Born in East London, South Africa, July 15, 1938, to Mayer and Esther Traub, Godfrey Ralph Traub passed away June 6, 2022, just shy of his 84th birthday. He is survived by his wife of 57 years, Brenda Traub. Godfrey lives on through his three children, Gina (Bill), Lawrence and Andrew (Talia), and his four grandchildren, Bradley, Amanda, Adina and Amber.
He will be remembered for his great intellect, deep honesty, hard work, love of tennis and his family, sense of humor and good deeds.
Godfrey graduated from high school at the age of 16, was accepted to Harvard University (but was unable to attend due to finances) and proceeded to graduate from college at the age of 18 and law school at the age of 21. He was the first person in South Africa to ever achieve a perfect score on the ethics exam. Godfrey then went on to become a very successful lawyer and was among the first to pay his employees based on their position, not their race. He put all three of his children through college and they all went on to obtain advanced degrees. All four of his grandchildren graduated university or are attending college.
Godfrey married the love of his life, Brenda, in 1965.
In 1976, with his youngest son not yet 6 years old, Godfrey moved his family to Toronto, Canada, and gave up his career as a lawyer. He despised apartheid and wanted to protect his children from the inevitable fallout when it collapsed.
In Canada, Godfrey became involved in real estate development and management, where he won over many clients with his hard work and honest demeanor. Though he had to start over in a foreign country and could not take his savings out of South Africa, he persevered for the sake of his family. Even during the toughest of times, Godfrey would send money back to his family and even ex-employees to help them.
Godfrey moved his family once more, to Dallas, in 1983 — right when the real estate market collapsed. A few years after the move, he founded Protea Real Estate, a boutique real estate management company with many successful property rehabilitations under its belt.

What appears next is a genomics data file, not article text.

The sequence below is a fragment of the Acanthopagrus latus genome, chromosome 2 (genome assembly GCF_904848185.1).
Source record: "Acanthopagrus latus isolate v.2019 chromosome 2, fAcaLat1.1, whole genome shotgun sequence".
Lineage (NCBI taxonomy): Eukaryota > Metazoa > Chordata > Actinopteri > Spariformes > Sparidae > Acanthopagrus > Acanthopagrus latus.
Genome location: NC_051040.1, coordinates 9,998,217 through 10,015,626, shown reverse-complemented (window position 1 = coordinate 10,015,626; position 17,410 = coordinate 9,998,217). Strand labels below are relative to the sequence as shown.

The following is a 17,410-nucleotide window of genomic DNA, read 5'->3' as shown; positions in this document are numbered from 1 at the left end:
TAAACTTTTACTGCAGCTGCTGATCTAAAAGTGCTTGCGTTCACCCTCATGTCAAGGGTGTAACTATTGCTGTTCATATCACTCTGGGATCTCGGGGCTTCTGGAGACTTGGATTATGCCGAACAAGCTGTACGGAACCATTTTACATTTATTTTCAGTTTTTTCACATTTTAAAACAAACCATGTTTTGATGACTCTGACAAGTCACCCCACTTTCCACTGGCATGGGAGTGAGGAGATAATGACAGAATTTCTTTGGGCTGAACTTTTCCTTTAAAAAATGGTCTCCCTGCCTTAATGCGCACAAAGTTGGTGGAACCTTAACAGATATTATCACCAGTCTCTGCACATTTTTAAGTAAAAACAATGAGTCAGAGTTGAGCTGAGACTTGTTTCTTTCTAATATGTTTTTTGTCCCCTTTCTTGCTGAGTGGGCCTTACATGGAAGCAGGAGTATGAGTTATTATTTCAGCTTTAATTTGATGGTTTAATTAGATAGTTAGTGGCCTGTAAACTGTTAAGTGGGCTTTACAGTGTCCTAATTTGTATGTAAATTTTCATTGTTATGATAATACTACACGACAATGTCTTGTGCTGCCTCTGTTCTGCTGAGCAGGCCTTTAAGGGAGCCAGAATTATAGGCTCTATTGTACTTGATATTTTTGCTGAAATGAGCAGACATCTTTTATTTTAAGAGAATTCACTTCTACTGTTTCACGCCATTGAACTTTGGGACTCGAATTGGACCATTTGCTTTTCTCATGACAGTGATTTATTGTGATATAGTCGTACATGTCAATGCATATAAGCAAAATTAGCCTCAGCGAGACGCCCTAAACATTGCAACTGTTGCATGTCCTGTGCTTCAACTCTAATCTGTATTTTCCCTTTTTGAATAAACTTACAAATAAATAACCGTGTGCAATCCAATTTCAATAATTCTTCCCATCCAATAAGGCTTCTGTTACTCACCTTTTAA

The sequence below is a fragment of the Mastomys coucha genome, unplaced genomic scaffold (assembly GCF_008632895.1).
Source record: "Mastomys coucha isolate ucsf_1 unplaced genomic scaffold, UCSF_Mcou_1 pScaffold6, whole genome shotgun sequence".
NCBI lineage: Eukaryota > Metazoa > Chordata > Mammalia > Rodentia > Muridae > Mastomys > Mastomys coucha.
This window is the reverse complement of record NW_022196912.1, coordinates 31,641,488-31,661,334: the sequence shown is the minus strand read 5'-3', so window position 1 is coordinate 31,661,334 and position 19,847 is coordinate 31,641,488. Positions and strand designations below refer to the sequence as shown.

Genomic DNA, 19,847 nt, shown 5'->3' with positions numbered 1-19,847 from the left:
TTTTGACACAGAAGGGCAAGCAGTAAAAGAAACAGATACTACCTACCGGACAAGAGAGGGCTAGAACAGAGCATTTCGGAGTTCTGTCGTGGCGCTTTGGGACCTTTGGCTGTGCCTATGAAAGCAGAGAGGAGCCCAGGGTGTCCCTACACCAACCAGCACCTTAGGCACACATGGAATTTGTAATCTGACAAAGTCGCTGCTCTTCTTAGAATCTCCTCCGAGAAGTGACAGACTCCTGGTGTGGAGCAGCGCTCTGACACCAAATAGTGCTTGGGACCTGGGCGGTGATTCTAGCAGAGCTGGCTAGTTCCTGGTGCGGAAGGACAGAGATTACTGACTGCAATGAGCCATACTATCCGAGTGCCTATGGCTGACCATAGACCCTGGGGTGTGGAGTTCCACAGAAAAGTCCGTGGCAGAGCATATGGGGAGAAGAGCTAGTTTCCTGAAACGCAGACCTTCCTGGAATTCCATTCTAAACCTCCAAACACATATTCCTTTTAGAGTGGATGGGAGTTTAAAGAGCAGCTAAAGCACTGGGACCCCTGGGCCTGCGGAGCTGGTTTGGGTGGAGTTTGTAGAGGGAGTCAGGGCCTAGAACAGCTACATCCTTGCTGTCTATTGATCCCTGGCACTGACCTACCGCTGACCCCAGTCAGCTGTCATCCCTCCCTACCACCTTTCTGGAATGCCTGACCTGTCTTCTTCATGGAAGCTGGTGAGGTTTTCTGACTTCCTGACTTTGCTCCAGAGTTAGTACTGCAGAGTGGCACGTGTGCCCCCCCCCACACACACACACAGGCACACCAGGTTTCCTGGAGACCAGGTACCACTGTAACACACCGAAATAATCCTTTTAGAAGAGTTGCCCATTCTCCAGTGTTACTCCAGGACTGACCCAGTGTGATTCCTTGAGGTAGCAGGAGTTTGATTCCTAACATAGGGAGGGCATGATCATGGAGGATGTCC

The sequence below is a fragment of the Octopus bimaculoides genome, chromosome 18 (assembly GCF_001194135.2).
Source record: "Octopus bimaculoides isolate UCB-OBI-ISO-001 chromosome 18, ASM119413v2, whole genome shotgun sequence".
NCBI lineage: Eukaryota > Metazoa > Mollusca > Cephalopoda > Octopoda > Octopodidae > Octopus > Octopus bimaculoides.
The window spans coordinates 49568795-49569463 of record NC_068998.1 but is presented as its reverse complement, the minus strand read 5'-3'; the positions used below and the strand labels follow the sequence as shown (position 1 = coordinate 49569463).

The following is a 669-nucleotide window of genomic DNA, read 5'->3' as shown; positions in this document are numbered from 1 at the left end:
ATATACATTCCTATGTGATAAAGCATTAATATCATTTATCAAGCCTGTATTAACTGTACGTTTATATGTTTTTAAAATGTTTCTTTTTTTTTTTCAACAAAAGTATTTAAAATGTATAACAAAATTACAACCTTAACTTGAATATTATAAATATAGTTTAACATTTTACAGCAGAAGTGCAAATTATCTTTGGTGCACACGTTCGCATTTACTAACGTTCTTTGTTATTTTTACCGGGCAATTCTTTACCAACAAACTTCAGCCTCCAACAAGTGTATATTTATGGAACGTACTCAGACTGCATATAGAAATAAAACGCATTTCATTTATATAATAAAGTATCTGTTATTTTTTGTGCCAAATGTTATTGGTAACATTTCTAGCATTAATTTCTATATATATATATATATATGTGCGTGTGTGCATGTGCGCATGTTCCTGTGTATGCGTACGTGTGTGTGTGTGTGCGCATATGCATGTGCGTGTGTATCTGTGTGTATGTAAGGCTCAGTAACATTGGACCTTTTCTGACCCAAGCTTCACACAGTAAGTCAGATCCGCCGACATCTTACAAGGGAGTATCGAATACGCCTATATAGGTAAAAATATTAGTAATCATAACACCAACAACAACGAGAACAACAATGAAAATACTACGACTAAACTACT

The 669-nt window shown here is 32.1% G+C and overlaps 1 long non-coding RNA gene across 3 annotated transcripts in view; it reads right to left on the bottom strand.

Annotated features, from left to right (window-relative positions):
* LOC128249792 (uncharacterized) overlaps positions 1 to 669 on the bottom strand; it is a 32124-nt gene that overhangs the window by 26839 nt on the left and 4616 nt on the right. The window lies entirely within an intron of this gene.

Though he did not need to, Godfrey continued to work until the time of his death.
At a young age, Godfrey became involved in tennis, playing for his school and university. He continued to play until his mid-70s and was incredibly fit until he started taking anti-cancer medication. During his time on the court, he befriended many people and won many trophies — so many, in fact, that they took up too much space in the garage. Godfrey taught his children tennis and his successes continued through his granddaughter, Amber, who was a three-year high school varsity tennis player and two-time regionals participant.
When not working or on the tennis court, Godfrey would spend time with his family, who adored him. Coming to stay with Brenda and him was a special, annual treat for his grandchildren. Godfrey later chronicled his family history in one of the two books he wrote.
Godfrey was a great supporter of Israel and his community, donating funds, clothing and more to charities and the needy.
Godfrey will be remembered as a mensch and tsaddik and will be sorely missed.